‘Le mariage de Figaro presents a thoroughly pessimistic view of human relations’ Discuss.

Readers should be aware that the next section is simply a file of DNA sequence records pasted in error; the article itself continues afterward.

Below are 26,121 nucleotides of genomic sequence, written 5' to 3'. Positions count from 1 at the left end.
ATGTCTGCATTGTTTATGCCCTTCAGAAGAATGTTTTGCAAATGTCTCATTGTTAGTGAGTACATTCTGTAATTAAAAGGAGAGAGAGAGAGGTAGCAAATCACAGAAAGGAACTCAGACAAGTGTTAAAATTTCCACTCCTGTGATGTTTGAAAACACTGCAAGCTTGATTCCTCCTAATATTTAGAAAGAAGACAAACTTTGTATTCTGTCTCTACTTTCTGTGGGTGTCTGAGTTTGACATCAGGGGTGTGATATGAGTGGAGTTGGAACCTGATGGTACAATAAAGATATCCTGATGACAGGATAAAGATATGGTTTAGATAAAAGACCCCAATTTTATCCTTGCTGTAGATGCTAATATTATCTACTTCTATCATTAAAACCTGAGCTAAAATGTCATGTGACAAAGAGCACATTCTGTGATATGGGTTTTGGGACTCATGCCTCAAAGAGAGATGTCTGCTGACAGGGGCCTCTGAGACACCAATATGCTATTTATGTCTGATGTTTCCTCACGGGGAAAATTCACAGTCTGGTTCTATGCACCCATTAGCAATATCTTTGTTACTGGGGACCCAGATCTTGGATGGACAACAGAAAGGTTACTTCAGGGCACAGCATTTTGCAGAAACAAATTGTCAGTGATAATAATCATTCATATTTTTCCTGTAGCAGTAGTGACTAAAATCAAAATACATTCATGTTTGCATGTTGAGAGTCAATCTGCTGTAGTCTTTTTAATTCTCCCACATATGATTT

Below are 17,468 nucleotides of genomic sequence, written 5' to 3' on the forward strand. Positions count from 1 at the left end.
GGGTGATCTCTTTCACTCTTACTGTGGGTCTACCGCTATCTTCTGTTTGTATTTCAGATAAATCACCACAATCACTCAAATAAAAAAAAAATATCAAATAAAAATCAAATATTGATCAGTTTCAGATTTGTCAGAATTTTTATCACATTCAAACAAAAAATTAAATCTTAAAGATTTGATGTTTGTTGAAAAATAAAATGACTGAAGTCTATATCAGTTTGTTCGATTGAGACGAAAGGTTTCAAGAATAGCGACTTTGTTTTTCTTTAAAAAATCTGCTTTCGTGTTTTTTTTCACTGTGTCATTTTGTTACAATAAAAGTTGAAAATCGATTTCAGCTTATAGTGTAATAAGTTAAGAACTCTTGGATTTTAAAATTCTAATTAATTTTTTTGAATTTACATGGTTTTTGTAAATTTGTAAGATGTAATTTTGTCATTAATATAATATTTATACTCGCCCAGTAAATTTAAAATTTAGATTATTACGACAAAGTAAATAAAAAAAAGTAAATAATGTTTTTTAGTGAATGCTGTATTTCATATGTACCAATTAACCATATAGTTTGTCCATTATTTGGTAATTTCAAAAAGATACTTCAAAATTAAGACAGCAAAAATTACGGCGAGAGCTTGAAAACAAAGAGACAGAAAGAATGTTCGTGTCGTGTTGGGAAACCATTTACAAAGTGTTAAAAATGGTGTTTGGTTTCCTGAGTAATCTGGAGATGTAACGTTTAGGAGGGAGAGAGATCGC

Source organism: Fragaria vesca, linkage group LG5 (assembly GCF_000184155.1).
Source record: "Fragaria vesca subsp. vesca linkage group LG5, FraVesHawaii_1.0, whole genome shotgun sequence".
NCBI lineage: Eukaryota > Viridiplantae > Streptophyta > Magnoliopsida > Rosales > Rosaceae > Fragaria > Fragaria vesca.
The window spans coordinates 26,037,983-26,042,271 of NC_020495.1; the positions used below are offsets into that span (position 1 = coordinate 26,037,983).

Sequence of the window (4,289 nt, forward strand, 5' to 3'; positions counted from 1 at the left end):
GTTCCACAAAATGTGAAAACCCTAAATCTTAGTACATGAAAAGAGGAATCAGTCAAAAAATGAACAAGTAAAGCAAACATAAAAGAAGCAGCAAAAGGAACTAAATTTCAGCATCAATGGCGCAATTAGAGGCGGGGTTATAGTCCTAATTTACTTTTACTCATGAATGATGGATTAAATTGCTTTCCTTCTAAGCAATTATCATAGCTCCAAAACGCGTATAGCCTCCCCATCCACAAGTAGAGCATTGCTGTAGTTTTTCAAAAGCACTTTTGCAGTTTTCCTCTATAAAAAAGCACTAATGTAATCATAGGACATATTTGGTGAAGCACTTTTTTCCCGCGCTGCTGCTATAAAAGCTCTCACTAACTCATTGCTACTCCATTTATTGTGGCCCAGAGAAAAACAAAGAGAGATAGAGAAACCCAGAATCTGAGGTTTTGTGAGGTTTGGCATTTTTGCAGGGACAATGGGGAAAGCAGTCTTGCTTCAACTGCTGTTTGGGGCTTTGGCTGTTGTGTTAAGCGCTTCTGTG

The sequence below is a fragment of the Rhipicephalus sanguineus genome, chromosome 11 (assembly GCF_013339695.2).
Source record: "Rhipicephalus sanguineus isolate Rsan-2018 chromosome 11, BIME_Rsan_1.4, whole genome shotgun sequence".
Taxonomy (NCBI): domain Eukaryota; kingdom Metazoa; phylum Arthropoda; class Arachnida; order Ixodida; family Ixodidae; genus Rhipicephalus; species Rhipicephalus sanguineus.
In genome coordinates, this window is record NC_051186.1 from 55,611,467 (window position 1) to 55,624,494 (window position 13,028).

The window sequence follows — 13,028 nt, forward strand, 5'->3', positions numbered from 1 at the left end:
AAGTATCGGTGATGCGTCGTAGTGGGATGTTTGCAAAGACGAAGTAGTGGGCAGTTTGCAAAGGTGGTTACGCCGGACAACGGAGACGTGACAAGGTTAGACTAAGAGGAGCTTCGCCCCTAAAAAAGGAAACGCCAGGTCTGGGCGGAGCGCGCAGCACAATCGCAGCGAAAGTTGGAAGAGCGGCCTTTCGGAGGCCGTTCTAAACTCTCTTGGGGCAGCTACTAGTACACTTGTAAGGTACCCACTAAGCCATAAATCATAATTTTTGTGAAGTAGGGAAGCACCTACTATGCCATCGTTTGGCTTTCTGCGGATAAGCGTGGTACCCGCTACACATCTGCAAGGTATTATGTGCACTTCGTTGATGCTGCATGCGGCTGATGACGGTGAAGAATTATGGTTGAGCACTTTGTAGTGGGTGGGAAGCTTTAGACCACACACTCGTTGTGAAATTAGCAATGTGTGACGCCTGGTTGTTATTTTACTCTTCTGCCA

Le marriage de Figaro is the second in a trilogy of plays written by Beaumarchais, it was written in 1778, as a follow up to Le Barbier de Seville. The play was very well received by the general public. King Louis XVI, however thought that it misrepresented the aristocracy. He had reportedly said that ‘This play must never be given. The man mocks everything that should be respected in the government. The bastille would have to be torn down before the presentation of this play could be anything but a dangerous folly.’(Madame de Campan, 1849, cited in Carlson, 1966) All of this negative press however regarding the production of the play on added to the desire of the population to see it, as Cook says ‘ by banning the play and then allowing it to go ahead, the King was proving, if only to the nobility, that his authority could be questioned.’(1992) As this play is the second of a trilogy the some characters are already known, Beaumarchais wanted the characters to appear to have changed or matured from the first book, and the addition of other characters helps achieve this. In Le mariage de Figaro there are many different interactions and relations between all of the characters, some of which appear at first glance to be negative. This essay will look at these relationships and how they may be perceived by the reader. The play starts off with Figaro, the counts valet, and Suzanne, the countess’ maid talking about their impending nuptials, from the very first scene it is obvious that they are in love. Keffallonitis says ‘Figaro est sincèrement amoureux de Suzanne. Dès la première scène de la pièce, les deux domestiques apparaissent comme un couple uni par l’amour.’(1999). As the count has designs on Suzanne, he attempts to do everything in his power to stop the wedding from taking place. In order to do this he tries to exercise the ‘droit de seigneur’ in which a young girl who lives on his estate could be made to spend her wedding night with him, the count himself specifically renounced this feudal right as a declaration of love for the countess. Figaro was blind to these advances and after learning of them he and Suzanne try to plot against the count. As Suzanne is loyal to the countess she tells her of her husband’s plans, after learning this information the countess then joins forces with Figaro and Suzanne in trying to thwart the counts plans. It is not just the count that does not want the marriage to take place however, Marceline wants Figaro to marry her, not Suzanne, and Bartholo wants to prevent the marriage out of sheer revenge for Figaro’s actions in the previous play. As Niklaus says ‘The story is simply a battle of wits between Figaro, Suzanne and the countess on the one hand and the count and his allies on the other.’(1995) the interactions between these characters are both positive and negative. Firstly let’s take Figaro and Suzanne, from the moment that Figaro learns of the count’s desires, there is no doubt in his mind that Suzanne would even entertain the idea for a moment, which presents the idea that they are truly in love. Throughout the play Figaro and Suzanne plot and scheme to outwit the count and have their wedding, the trust and confidence in their relationship is always there. As each scheme that Figaro attempts fails due to circumstances out of his control the countess, who has her own reasons for overcoming the count, plots with Suzanne and tells her to keep their plan from Figaro as she does not trust that he will not try to interfere. Here Suzanne is faced with a potential dilemma as her loyalties to both sides are tested, but as the countess’ plans are in her benefit, she does not tell Figaro. As Figaro and Suzanne are usually honest to each other, when Figaro learns from Franchette that Suzanne (really the countess) is planning to meet the count he gets angry and jealous in his assumption that Suzanne...
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